The government also says it's concerned about soldiers’ morality, and the strength of military marriages--a reason which resonates far more with the values of the current regime. Of course, it isn't clear how certain honest, capitalistic transactions can be singled out as immoral; and since 40% of American soldiers are single, a measure protecting their marriages is obviously irrelevant.

Nevertheless, just as very few politicians are willing to be seen as championing pornography (i.e., protecting free speech), virtually no one will stand up and defend soldiers' rights to see prostitutes (i.e., protection from imposition of government-defined "morality"). What next, a law that prohibits atheism in the military? Who would be willing to oppose that?

While buying sex will soon be illegal in the military, selling one's integrity will still be considered both legal and a good career move.


5. Feds Search For Marital Bliss

It's often hard to decide which government program is the worst use of your tax dollars. The latest candidate is the Healthy Marriage Resource Center, part of a federal program which has begun distributing millions of dollars to groups around the country.

The idea is that marriage is so valuable to individuals, children, and communities that the government should understand it and encourage it. And since half of these supposedly valuable marriages end in divorce, the government wants to learn how to prevent this. SI is totally in favor of collecting data on contemporary marriage.

Of course, the central issue is which "marriage" the government wants to understand and promote. What about marriages in which one person has most of the power--will the government promote those? What about spiritually or emotionally dead marriages, whose spouses believe that God requires them to stay together because of a promise they made when they were optimistic, ignorant, and 22?

According to Terry Gould's research, over 3,000,000 American marriages get involved in swing clubs. That's in addition to "open" or "polyamorous" marriages. According to frightened, angry groups like Focus on the Family, the number of sexually perverse couples is huge. Will the government make sure it samples these? Would it be willing to distribute the data showing that, statistically, consensually non-monogamous marriages are as stable as monogamous ones?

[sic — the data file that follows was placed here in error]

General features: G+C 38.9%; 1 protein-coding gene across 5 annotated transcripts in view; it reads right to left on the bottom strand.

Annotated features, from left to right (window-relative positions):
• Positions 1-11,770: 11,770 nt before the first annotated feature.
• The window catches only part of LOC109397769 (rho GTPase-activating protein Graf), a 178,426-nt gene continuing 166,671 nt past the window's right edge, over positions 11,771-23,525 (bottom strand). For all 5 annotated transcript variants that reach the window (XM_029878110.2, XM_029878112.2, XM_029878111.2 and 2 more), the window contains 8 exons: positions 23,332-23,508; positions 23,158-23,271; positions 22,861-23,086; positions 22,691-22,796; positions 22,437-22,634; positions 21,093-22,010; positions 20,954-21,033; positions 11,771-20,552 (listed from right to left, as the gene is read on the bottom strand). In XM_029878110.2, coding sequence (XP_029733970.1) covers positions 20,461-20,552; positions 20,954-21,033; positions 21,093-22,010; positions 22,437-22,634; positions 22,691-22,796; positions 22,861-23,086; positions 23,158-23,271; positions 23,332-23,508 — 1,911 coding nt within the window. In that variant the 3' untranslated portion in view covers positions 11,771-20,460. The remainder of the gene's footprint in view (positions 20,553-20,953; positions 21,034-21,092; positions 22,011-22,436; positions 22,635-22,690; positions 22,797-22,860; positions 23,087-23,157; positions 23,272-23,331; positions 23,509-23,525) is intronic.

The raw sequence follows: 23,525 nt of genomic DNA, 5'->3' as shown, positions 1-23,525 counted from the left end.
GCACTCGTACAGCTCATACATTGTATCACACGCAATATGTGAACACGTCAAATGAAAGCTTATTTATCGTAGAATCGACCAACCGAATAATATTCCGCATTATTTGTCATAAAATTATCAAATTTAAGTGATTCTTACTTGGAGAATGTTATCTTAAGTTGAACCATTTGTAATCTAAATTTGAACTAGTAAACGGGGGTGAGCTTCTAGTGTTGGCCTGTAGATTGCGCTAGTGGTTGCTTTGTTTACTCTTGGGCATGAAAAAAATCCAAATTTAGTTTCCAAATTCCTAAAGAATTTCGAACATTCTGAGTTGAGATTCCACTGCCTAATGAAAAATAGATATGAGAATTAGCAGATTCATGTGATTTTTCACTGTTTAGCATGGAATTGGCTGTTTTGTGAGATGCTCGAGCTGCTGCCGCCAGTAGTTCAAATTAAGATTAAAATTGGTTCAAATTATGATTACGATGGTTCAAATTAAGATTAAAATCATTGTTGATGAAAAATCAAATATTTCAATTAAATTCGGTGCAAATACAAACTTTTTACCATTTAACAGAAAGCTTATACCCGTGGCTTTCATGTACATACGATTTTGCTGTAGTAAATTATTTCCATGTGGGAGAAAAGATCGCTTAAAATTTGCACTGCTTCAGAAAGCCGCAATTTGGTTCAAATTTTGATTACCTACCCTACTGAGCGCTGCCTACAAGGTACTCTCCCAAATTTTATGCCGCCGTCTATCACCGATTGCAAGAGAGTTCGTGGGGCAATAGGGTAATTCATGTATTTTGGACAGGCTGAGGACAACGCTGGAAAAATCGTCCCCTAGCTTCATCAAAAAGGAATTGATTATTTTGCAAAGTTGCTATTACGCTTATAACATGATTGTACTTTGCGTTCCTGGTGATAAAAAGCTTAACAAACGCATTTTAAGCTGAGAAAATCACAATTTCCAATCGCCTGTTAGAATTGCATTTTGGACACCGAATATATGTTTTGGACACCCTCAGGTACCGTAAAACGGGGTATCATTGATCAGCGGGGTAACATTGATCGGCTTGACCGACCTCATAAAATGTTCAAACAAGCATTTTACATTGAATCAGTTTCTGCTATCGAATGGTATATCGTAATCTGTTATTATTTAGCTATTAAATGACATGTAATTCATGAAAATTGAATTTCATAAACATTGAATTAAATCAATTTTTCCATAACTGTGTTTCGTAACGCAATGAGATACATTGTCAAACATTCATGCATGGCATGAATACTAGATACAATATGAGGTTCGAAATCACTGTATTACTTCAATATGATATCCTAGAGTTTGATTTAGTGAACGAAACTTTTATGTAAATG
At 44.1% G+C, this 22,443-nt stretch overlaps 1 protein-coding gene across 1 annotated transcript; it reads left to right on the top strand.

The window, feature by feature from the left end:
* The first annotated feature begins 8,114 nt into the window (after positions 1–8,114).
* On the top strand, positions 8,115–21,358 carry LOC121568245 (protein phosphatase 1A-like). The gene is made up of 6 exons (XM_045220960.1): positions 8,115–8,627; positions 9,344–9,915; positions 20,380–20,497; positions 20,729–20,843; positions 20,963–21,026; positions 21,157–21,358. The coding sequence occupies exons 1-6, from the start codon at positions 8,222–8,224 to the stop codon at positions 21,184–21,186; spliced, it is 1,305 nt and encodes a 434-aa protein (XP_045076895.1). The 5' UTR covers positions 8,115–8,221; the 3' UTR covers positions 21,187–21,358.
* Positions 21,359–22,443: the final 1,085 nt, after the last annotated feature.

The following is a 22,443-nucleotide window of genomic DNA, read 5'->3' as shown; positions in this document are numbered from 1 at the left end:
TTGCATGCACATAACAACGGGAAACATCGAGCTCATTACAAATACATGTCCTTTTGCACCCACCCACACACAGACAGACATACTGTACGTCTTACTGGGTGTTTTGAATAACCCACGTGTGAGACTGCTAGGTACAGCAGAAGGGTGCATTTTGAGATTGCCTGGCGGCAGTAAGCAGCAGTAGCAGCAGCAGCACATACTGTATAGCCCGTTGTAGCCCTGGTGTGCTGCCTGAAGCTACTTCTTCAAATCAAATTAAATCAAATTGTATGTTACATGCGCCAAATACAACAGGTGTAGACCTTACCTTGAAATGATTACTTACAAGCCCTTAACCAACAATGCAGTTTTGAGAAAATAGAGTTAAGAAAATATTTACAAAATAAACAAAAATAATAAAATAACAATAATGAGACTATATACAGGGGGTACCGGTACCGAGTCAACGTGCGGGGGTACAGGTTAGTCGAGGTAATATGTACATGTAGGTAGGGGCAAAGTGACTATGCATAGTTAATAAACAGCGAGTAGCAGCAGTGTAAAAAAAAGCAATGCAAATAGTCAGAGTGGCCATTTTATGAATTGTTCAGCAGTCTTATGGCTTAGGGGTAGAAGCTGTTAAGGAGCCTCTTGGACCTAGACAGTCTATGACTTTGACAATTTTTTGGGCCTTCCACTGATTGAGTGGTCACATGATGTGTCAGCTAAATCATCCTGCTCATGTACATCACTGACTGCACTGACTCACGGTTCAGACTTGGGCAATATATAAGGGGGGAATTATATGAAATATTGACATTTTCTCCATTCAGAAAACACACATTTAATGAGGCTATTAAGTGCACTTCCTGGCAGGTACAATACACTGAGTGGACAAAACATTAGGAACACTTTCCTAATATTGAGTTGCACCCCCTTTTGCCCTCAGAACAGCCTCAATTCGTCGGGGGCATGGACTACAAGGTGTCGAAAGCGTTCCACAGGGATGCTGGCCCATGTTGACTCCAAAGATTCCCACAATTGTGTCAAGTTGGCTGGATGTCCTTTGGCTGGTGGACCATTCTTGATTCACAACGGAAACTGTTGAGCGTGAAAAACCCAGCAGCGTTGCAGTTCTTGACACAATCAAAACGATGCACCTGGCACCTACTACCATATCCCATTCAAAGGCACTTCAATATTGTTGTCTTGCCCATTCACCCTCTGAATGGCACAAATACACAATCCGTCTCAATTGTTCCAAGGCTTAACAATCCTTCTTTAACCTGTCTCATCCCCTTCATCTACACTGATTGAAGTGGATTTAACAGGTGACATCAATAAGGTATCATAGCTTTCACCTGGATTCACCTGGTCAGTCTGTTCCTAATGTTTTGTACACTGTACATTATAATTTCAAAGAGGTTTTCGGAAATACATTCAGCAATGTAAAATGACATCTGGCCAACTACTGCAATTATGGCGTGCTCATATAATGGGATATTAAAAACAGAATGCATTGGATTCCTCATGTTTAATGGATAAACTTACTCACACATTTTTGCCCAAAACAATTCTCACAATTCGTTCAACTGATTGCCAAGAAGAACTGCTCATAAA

Will these government-funded programs teach couples about sex? Family planning? Establishing some independence from their in-laws? Will programs encourage cohabiting as a way for people to know each other before making a commitment? Will they discourage marriage to someone who's violent or actively alcoholic?

And if the blessings of marriage are so precious, how can the government withhold them from citizens who want to marry someone of the same gender? Now that gay couples across the country are adopting or raising children, don't these kids have the right to have parents who can marry?

The program's federal money will go to government agencies, universities--and, their announcement says, to "faith-based organizations." Ah, we get it--the program is yet another way for President Bush to funnel millions to his Religious Right constituency, just as he's doing with faith-based welfare and abstinence programs. Follow, as they say, the money.

The Department of Health & Human Services plans to create a website soon, which will distribute information, provide resources for educators, educate practitioners, and foster communication on sustaining healthy marriages. But the government has lost its credibility as an educator, by subordinating science to ideology: through web postings fraudulently linking abortion and breast cancer; by trying to discredit condoms as ineffective; and by lying about the effectiveness of abstinence-only sex education, to name just a few ways. There is no reason to believe in the truthfulness of what HHS will say about marriage.

Of course, a key cause of divorce is marriage--particularly ill-advised marriage. So here are some suggestions to reduce the amount of divorce:


6. Spain: Catholic and Democratic

Spain's Cabinet has proposed legislation giving gays the right to marry and adopt children. Parliament is expected to approve it promptly, making it the third European country to do so (following Holland and Belgium).

The Catholic Church opposed the measure loudly, but it "removes a centuries-old barrier," said Justice Minister Aguilar.

Spain: half Catholic for 1000 years, 90% Catholic for 500 years. Same-gender marriage about to be legalized. We can't let "the Church" be an excuse in America.


7. Take Me Home--With My New CDs

I'm delighted to announce the availability of my two new CD sets:

Each two-disc set contains two hours, edited from several of my seminars. As is true with all my stuff, these are practical, challenging--and funny. You don't have to be a therapist to enjoy them, although they have extra relevance for professionals. For more information on what they contain, click here.

Each new set costs $18.95. This month, buy either one and we'll pay the postage. Buy both and we'll pay the postage and take two bucks off the total price. To order, or to see my other books, CDs, and tapes, click here.